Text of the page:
Our listeners have spoken! Through a survey and in dozens of emails, scores of VPR listeners told us they love Christopher Kimball's Milk Street Radio! It will now have a permanent home on our program schedule Sunday afternoons at 2!
Milk Street Radio takes listeners around the world to ask questions about cooking, food, farming, wine, restaurants and culture. We learn about the lives of the people who grow, produce and create the food we eat. The program also includes recipes and questions from listeners.
This spring we tested the program and more than 200 listeners responded to our survey. The majority of respondents said they enjoy the program and would listen every week. Milk Street Radio replaces The Splendid Table – we feel that Lynne Rosetto Kasper's recent retirement from that show presented an opportunity to introduce some fresh programming to our schedule.
Kimball, who has deep roots in Vermont, is a cookbook author, radio and TV host, and founder of Milk Street in Boston, Ma. – home of a cooking school and Milk Street Magazine. A new television show will debut in September.
We hope you enjoy Milk Street Radio. Listen Sunday afternoons at 2 and let us know what you think.
What factors does VPR consider in making programming decisions?
VPR makes program decisions based on a number of factors; the first of which is providing the best public service. Programs also need to fit our strategic plan and budget, and we take market factors, audience research, and listener feedback into consideration. We also keep an eye on what our public radio colleagues around the country are doing, and what is working for them.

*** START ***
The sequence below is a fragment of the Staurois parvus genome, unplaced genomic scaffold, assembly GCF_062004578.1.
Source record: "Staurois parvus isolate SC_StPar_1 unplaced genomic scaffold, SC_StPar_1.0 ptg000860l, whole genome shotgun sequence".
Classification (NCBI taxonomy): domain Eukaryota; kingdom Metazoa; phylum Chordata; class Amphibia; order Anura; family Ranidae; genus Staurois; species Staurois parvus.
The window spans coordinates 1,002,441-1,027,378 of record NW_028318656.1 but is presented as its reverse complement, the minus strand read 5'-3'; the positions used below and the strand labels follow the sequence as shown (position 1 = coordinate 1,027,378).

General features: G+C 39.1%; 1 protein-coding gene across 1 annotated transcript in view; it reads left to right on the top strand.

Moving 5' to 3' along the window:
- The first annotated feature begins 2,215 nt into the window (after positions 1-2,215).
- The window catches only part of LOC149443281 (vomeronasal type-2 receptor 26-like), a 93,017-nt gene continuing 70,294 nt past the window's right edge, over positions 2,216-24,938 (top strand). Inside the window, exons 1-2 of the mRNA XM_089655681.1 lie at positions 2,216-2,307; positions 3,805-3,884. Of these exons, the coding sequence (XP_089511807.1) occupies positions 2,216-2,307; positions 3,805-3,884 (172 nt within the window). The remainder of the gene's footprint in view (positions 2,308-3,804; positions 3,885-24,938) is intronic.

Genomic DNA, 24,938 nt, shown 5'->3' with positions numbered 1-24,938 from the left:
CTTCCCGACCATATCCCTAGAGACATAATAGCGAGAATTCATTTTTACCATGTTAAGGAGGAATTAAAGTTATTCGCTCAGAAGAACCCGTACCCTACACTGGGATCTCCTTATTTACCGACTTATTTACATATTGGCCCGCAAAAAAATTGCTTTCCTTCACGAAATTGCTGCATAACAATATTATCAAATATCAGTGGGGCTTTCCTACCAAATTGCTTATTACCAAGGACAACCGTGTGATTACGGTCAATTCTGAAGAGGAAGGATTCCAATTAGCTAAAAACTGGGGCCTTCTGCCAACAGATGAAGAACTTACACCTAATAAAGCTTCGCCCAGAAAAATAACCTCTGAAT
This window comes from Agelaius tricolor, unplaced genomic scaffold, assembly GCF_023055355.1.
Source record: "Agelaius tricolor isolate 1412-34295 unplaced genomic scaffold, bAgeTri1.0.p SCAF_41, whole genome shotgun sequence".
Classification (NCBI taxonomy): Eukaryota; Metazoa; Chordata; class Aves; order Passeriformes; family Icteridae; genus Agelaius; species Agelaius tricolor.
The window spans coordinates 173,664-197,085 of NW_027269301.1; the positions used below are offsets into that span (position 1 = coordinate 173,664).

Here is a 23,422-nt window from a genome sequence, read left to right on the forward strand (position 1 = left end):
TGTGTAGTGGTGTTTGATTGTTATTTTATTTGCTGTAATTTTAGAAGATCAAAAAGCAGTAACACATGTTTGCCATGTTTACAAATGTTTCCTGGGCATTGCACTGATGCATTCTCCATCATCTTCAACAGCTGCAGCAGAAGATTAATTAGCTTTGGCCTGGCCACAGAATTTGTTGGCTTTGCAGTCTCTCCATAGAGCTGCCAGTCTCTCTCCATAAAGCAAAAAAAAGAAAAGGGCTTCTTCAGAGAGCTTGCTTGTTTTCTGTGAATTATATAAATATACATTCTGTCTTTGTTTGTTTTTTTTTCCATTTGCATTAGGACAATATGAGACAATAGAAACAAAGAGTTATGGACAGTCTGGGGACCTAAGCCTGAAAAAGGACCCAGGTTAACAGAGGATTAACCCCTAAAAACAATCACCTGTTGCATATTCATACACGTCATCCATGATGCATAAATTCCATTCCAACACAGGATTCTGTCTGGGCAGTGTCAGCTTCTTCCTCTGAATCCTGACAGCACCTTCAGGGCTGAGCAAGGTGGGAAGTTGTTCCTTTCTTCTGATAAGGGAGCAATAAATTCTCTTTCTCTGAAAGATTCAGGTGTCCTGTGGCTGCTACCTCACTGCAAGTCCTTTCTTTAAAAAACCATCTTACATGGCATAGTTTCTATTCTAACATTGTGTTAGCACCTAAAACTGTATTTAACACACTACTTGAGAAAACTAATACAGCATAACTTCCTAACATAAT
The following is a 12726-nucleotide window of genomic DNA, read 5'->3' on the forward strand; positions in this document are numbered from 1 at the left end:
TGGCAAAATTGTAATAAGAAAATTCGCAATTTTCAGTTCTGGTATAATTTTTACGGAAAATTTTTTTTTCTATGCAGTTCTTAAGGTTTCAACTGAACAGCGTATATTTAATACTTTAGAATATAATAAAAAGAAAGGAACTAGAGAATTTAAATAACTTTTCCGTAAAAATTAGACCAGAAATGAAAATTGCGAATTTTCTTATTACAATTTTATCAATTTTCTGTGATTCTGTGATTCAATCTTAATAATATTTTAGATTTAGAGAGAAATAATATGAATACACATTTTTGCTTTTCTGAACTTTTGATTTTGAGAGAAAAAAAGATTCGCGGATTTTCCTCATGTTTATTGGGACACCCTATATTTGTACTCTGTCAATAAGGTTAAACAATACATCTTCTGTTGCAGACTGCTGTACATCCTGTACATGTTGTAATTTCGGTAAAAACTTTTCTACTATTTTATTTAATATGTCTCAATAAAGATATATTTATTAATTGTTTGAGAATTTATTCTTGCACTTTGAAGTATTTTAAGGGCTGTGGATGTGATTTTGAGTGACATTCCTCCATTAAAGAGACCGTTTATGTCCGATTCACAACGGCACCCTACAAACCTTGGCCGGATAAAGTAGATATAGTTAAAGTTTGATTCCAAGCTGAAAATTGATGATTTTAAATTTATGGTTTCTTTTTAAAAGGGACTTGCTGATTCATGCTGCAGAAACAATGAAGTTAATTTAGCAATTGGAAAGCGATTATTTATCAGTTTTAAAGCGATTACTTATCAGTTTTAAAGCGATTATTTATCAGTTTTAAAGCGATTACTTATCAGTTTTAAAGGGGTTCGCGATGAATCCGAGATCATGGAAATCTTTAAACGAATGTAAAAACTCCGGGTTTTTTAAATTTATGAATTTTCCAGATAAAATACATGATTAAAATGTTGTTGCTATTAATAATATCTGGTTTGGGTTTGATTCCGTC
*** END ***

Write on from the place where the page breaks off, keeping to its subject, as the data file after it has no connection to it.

We are constantly soliciting and considering listener input - during membership drives, and on a daily basis through our website, email, phone, Facebook and Twitter. VPR also receives regular input from the VPR Community Forum, an audience group that regularly provides feedback about programming.
Tell me more about this survey you conducted.
VPR piloted the program for seven weeks and received more than 200 responses. More than three quarters had 'a positive impression of the program.' 90% said the type of content was important to them. Almost three quarters said they were likely to listen to the program regularly.
I'm not a fan of cooking shows, but I do like another show that isn't part of your program schedule. How can I recommend it?
We love hearing what our listeners' interests are. Send us an email!